SINGAPORE (Reuters) - Saudi Aramco plans to deliver the first crude oil cargo to its joint-refinery project with Petronas in Malaysia in October as the companies prepare for trial runs at the new plant, several sources with knowledge of the matter said on Tuesday.
The project, Refinery and Petrochemical Integrated Development (RAPID), is a $27 billion complex located between the Malacca Strait and the South China Sea, conduits for Middle East oil and gas bound for China, Japan and South Korea.
RAPID is one of four new refineries in Asia, with a combined crude processing capacity of nearly 1.3 million barrels per day, scheduled to start up from late 2018 to 2019. These plants will increase Asia’s crude demand while adding to fuel output in the region, traders and analysts said.
“Together with the other mega-refineries poised to start up around the same time, there is potentially a brief window for margins to be awful before IMO effects kick in the second half of 2019,” said Nevyn Nah, a Singapore-based analyst at Energy Aspects.
Nevertheless, RAPID is expected to put Malaysia in a competitive position, not only for its own targets for switching to producing Euro V fuel, but also ahead of the IMO 2020 ruling by increasing its net length in diesel, he said.
International Maritime Organization (IMO) rules will cap ships’ sulfur emissions at 0.5 percent of fuel content in 2020, from 3.5 percent now. Shippers have several ways to comply – including investing in costly “scrubbers” to allow them to keep burning high-sulfur fuel oil, or shifting the roughly 4 million bpd of fuel they burn to more expensive low-sulfur gasoil.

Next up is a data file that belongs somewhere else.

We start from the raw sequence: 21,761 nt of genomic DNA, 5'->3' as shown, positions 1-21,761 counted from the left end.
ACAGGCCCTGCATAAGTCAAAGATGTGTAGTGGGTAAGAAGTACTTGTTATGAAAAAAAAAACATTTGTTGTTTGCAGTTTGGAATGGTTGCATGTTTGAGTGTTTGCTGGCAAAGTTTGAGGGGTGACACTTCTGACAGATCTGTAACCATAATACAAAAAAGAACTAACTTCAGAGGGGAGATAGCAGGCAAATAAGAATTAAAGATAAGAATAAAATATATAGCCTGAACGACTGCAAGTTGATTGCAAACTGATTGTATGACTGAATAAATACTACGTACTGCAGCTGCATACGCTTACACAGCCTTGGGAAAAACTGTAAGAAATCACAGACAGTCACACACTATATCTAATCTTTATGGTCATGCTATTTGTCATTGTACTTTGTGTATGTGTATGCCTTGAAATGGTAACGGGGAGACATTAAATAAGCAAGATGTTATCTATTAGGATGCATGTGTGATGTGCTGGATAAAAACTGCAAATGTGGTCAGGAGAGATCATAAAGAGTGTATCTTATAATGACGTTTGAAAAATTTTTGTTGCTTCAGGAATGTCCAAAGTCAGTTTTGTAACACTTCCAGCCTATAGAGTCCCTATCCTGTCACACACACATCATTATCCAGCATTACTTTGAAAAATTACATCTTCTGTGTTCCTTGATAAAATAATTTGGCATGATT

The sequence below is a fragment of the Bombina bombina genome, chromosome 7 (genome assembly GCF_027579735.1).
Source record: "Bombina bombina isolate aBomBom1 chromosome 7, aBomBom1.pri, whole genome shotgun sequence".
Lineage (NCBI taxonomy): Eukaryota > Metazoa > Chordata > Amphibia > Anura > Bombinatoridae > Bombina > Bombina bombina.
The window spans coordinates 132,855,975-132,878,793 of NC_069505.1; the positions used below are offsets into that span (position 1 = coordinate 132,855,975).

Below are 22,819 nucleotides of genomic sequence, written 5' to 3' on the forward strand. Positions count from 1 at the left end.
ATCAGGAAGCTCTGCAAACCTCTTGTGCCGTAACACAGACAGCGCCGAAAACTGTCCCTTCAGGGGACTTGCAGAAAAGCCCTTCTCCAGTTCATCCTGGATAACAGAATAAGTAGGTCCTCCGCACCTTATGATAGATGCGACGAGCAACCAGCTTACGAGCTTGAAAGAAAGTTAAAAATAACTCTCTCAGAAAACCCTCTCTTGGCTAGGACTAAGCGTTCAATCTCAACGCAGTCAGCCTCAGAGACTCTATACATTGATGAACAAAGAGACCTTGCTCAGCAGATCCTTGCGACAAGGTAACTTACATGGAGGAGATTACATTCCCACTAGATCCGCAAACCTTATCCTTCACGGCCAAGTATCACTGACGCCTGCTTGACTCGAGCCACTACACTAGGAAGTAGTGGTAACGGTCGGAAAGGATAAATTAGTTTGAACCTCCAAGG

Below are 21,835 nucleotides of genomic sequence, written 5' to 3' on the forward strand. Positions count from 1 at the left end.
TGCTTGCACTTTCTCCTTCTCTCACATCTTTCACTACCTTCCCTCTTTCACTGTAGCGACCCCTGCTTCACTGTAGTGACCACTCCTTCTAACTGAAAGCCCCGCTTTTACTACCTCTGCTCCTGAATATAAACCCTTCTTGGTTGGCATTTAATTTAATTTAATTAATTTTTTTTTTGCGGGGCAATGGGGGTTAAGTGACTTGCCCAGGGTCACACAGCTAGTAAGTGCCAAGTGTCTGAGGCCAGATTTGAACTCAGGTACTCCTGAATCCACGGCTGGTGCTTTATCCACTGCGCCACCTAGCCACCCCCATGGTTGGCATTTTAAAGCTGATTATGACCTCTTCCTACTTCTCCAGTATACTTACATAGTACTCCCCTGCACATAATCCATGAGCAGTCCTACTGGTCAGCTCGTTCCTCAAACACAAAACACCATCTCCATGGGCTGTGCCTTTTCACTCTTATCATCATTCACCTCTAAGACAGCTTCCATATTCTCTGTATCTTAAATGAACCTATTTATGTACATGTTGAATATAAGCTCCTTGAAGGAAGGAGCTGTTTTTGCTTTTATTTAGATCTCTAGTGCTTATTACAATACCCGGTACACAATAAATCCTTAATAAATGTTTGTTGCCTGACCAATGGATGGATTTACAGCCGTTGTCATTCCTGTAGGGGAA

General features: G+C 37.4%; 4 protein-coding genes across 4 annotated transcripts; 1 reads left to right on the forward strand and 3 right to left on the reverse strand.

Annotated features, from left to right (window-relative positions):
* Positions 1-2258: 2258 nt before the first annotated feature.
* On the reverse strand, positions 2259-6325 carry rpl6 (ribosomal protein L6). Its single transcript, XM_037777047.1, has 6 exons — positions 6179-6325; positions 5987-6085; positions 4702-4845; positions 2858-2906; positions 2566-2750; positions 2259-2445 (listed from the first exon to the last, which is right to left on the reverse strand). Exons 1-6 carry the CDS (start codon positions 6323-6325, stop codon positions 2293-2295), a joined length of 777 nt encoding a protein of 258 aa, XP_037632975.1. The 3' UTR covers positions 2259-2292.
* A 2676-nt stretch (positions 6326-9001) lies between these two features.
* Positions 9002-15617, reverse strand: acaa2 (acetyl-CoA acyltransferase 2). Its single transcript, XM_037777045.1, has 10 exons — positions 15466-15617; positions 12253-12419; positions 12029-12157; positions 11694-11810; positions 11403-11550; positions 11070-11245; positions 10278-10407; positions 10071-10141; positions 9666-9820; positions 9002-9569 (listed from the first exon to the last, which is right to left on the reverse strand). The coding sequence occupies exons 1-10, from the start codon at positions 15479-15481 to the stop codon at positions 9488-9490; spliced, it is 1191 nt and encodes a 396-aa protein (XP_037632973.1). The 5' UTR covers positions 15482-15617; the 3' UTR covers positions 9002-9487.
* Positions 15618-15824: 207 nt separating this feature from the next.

RAPID will contain a 300,000-bpd refinery and a petrochemical complex with a capacity of 7.7 million tonnes a year. Refinery operations are set to begin in 2019, with petrochemical operations to follow six to 12 months afterwards.
Saudi Aramco will supply 50 percent of the refinery’s crude oil with an option of increasing it to 70 percent.
While the first crude for RAPID has been scheduled for delivery in October, the timeline for trial runs at the new plant has not been firmed up, some of the sources said.
Saudi Arabia has increased its oil production to above 10 million bpd since June to meet rising global demand. It is also in talks with new Chinese refiners Dalian Hengli Petrochemical and Zhejiang Rongsheng Petrochemical to supply long-term crude.
Aramco and Malaysia’s Petronas approached banks earlier this year to refinance an $8 billion loan for the project.
Saudi Aramco and Petronas did not immediately respond to a request for comment.
Reporting by Florence Tan and Jessica Jaganathan; Editing by Dale Hudson